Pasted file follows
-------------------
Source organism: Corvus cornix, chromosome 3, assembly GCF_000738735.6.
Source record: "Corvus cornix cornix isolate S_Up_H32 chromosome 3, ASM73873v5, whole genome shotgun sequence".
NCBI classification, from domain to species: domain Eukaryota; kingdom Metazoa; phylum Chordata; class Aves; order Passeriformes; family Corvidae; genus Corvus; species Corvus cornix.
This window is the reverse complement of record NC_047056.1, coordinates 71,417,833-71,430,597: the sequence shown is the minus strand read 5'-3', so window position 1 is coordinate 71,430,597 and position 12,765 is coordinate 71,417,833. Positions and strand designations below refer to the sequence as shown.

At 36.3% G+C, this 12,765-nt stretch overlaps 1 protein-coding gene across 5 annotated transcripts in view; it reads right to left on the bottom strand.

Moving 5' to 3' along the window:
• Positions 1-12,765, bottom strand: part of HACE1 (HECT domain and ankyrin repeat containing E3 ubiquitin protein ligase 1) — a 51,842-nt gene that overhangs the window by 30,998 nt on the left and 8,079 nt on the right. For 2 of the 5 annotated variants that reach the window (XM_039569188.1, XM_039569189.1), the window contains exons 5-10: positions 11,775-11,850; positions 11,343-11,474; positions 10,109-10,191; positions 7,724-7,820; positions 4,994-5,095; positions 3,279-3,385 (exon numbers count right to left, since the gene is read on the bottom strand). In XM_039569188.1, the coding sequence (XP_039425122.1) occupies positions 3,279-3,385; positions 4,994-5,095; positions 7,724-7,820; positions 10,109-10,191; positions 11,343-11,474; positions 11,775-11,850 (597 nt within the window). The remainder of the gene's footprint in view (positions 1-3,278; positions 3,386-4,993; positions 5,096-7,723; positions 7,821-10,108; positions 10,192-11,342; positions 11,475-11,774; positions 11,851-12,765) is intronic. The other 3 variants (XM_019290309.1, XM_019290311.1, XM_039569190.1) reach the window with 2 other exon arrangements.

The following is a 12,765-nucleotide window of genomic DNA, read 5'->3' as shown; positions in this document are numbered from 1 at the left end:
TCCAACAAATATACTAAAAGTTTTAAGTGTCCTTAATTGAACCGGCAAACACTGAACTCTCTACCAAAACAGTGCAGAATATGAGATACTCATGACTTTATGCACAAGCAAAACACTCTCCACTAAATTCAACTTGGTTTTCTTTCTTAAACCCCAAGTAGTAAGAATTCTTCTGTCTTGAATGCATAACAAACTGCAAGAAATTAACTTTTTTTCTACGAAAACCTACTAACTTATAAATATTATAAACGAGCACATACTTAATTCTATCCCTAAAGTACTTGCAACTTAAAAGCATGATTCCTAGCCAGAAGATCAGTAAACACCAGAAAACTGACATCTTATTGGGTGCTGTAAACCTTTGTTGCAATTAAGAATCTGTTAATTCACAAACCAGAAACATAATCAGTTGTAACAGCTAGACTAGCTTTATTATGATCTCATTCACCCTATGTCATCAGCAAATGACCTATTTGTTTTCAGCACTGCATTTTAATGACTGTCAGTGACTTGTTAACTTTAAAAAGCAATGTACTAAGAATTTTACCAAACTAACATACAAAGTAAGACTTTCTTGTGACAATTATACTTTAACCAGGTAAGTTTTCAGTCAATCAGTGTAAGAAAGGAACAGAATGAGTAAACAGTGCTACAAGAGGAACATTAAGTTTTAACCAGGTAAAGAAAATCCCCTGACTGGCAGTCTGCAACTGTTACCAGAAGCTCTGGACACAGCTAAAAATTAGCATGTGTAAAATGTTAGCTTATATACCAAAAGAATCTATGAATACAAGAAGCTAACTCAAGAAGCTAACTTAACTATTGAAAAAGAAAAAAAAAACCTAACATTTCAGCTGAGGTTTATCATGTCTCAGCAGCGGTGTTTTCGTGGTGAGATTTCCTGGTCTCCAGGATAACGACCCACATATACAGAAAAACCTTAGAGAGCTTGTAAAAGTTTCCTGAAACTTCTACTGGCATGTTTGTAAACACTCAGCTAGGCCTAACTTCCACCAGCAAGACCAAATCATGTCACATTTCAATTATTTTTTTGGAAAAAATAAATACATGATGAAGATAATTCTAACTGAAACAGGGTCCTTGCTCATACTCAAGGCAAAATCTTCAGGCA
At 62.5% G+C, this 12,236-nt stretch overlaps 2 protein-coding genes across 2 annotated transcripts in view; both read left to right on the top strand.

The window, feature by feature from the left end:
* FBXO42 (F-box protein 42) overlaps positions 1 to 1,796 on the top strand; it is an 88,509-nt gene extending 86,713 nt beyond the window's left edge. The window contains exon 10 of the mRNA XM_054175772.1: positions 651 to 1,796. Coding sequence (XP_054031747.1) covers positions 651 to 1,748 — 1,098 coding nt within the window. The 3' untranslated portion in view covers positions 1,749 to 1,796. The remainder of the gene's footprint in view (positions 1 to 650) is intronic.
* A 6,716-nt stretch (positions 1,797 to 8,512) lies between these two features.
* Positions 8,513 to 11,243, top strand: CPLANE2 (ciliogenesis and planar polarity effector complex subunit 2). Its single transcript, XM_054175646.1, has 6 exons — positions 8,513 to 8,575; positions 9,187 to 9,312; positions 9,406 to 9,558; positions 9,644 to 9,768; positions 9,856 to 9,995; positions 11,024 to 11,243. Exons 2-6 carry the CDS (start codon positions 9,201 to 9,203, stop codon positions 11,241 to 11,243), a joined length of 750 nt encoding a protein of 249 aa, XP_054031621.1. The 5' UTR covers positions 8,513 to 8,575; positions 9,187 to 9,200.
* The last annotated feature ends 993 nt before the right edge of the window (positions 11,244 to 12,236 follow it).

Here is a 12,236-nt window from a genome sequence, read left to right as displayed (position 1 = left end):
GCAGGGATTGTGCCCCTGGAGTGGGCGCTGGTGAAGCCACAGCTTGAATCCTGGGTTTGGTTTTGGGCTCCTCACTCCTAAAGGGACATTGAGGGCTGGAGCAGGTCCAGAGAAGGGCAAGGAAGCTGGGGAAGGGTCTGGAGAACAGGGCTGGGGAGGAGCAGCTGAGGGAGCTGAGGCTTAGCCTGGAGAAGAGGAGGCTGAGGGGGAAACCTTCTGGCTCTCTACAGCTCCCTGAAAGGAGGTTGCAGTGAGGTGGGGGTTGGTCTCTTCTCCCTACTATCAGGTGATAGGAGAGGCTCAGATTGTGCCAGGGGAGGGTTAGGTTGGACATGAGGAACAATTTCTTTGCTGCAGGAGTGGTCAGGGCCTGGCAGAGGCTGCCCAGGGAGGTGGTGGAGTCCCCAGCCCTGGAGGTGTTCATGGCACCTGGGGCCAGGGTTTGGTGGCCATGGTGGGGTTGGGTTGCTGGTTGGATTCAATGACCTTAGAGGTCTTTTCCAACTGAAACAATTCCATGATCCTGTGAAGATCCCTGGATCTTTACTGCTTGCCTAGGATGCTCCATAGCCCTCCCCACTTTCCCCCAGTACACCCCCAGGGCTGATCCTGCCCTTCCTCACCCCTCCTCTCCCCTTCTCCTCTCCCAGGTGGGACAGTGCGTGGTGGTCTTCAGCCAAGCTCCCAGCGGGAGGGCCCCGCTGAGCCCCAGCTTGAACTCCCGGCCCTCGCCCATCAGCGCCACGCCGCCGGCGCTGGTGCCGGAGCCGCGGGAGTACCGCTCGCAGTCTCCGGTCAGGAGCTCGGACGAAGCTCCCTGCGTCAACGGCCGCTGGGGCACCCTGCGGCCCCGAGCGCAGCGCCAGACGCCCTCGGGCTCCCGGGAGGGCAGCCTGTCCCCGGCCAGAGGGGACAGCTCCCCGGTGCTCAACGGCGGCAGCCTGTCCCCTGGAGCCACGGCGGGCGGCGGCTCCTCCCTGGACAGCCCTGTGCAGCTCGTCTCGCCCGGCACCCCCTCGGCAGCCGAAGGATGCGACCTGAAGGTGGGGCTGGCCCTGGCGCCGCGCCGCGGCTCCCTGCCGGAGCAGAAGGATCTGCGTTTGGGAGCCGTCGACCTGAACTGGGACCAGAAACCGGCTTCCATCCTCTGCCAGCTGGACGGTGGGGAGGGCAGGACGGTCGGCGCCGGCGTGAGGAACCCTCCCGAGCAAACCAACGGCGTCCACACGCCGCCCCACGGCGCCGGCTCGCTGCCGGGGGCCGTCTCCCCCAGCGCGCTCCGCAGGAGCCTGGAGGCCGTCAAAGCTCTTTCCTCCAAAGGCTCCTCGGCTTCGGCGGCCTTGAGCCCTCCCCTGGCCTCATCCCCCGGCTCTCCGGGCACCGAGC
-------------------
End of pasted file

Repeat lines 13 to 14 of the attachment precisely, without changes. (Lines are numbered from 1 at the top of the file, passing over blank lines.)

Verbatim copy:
* A 6,716-nt stretch (positions 1,797 to 8,512) lies between these two features.
* Positions 8,513 to 11,243, top strand: CPLANE2 (ciliogenesis and planar polarity effector complex subunit 2). Its single transcript, XM_054175646.1, has 6 exons — positions 8,513 to 8,575; positions 9,187 to 9,312; positions 9,406 to 9,558; positions 9,644 to 9,768; positions 9,856 to 9,995; positions 11,024 to 11,243. Exons 2-6 carry the CDS (start codon positions 9,201 to 9,203, stop codon positions 11,241 to 11,243), a joined length of 750 nt encoding a protein of 249 aa, XP_054031621.1. The 5' UTR covers positions 8,513 to 8,575; positions 9,187 to 9,200.